It's better to work for free than for cheap. How's that? Here are some examples that seem stranger than fiction.
Had an argument with your spouse? Whip out your iPhone and launch "Fix a Fight," available for $9.99 from the iTunes store. No expensive therapists, no tense appointments with marriage counselors. Just the two of you and your handheld devices. Sound like fiction? "Fix a Fight" is real.
Demand Media is a "content farm." They'll pay you six bucks an hour or so for an article they turn around and sell to USA Today or maybe run on Lance Armstrong's site Livestrong.com. If you make a film for Demand Media they will post it to their site and you can have what's left over on the executive editor's lunch plate. Sometimes it's pretty good, like half a sandwich or something. Demand Media's low pay makes professional writers unhappy, but Demand Media is real.
You can send yourself or anyone else an email from the future. Go to futureme.org and write a promise or wish, address it to anybody and date it for sometime in the future. It will be delivered when you are much older than you are now. Futureme.org is real and it's also free.
Want a video of your company president explaining why your oil rig blew up? Pixability will send you a flip cam in the mail. You shoot some video of your guy apologizing to sea turtles or whatever, then mail back the camera. Pixability edits the video and you put it on line. Cost: $395. Pixibility is real. Those production companies that used to charge $15,000 for similar services? They are now fiction.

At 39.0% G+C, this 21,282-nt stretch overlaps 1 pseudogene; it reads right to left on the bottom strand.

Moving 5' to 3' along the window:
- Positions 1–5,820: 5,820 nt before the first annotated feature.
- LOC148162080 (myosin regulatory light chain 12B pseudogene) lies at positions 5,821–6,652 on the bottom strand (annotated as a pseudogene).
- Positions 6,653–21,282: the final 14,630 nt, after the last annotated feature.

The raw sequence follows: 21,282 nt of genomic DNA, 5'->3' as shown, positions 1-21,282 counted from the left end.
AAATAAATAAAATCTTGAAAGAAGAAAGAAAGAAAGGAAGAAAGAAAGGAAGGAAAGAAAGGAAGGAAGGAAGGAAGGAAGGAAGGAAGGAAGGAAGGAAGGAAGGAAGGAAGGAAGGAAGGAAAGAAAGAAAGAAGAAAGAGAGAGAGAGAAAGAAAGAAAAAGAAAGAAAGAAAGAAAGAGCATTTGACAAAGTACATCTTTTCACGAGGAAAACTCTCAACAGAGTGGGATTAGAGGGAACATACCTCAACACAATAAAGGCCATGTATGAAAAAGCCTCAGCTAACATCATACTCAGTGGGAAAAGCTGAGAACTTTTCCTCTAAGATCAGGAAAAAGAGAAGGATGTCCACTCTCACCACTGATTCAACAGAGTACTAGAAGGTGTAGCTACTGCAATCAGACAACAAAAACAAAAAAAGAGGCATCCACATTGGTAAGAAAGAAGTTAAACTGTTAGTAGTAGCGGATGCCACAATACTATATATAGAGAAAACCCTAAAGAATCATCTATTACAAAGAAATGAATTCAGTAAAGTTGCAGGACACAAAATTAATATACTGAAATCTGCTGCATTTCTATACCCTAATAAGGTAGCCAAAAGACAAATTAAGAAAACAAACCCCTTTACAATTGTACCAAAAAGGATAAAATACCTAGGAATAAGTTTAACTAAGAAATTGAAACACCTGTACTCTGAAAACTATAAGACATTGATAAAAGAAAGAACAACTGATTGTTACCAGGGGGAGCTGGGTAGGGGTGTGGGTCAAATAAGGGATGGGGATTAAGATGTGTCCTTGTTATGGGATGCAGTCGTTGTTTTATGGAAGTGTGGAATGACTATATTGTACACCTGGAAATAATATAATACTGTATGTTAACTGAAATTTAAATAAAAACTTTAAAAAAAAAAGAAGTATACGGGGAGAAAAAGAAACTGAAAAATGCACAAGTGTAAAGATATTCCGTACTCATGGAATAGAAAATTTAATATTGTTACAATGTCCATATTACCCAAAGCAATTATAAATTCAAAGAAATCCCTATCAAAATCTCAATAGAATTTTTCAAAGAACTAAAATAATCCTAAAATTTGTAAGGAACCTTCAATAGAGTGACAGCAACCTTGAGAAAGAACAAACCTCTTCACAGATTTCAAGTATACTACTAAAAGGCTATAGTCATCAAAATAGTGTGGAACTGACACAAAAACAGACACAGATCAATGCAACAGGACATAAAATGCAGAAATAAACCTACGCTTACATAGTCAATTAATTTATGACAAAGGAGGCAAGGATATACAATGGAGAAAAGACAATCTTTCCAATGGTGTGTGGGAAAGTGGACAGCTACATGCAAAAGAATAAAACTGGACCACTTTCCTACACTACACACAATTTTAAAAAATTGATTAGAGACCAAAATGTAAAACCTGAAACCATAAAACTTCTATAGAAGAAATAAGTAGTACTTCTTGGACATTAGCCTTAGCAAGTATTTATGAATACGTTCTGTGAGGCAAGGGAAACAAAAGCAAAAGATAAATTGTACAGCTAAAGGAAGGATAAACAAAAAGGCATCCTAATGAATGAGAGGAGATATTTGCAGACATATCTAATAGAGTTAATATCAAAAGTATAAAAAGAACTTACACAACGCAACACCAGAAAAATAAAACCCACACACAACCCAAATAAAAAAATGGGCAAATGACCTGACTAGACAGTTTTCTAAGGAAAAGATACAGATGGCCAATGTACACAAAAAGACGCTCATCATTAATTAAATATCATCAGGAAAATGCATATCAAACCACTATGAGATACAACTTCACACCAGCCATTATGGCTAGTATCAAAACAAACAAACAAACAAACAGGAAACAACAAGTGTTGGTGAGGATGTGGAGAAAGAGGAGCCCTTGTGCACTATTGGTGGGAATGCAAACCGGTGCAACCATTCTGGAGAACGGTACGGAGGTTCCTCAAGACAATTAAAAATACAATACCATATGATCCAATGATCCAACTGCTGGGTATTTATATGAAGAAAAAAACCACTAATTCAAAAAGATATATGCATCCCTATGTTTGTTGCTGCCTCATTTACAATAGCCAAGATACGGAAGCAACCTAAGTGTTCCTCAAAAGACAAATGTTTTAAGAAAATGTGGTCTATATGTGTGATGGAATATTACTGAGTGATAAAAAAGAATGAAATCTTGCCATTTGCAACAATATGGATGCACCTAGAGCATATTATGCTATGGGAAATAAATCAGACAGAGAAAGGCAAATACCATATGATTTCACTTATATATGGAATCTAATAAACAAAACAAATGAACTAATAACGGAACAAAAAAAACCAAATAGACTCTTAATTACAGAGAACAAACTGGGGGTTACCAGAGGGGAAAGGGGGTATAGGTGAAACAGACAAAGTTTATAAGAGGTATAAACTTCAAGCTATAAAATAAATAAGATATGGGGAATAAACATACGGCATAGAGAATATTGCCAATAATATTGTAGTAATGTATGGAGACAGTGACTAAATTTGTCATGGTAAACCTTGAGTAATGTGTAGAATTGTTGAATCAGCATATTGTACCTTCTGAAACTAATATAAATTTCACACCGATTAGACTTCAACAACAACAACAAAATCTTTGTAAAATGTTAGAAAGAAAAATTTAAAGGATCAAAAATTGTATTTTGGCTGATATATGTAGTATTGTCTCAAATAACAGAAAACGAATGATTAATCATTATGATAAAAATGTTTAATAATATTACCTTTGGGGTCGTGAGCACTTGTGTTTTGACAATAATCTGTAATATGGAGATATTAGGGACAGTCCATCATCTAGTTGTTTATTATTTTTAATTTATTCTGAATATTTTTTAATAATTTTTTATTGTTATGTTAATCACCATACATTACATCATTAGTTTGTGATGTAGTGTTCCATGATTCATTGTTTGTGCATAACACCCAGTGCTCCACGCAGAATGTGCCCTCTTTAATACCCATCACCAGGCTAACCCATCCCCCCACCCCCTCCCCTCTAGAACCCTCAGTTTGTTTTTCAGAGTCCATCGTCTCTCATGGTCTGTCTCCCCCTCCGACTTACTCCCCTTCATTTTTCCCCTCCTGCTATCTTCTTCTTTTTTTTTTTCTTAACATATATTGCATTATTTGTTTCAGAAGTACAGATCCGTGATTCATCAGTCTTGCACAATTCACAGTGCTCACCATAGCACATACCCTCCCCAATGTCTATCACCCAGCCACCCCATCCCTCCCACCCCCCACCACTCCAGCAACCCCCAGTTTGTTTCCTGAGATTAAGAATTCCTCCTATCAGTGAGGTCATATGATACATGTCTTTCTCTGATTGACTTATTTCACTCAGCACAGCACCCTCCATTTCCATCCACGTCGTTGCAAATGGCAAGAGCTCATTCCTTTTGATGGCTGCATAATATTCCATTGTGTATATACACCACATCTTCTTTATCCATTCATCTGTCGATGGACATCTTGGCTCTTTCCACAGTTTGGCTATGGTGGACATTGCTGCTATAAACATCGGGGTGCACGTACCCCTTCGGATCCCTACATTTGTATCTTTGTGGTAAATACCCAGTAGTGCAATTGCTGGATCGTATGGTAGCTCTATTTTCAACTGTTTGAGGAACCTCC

By allowing their content to be factory farmed (like demand Studios does) writers are only hurting themselves. By posting their videos for free on YouTube (mostly to Google's benefit) visual artists are being economically blind. There's an ugly kind of genius to convincing clients to make their own videos and then charging them for it but that business model can't make for a pretty picture. There's a market rate for professional producers, and below that rate you generally get crap. By the way, is saving your marriage really worth only $9.99?
Strange truth: People work harder and value their work more when it is done for free instead of being done for less-than-adequate pay. Rather than play this game, chasing the ever-diminishing dollar amount for online content, I have to wonder: Might it be better to stay away from Demand Media and the like? If you can, wouldn't you choose to be paid well or else choose to work for free on deserving projects? Digital slavery doesn't sound good.
Better to find the people who really value your work, whether that value comes from financial riches or in simple appreciation. Lance Armstrong has done lots of charity work for free. He's been financially well-compensated as a champion. Do you think he'd consent to riding for $6 per hour? Why then would he expect writers to work at that level through Demand Media, which provides content for his site?
Now I'm going to send myself an email from the future. It's free, but immensely valuable.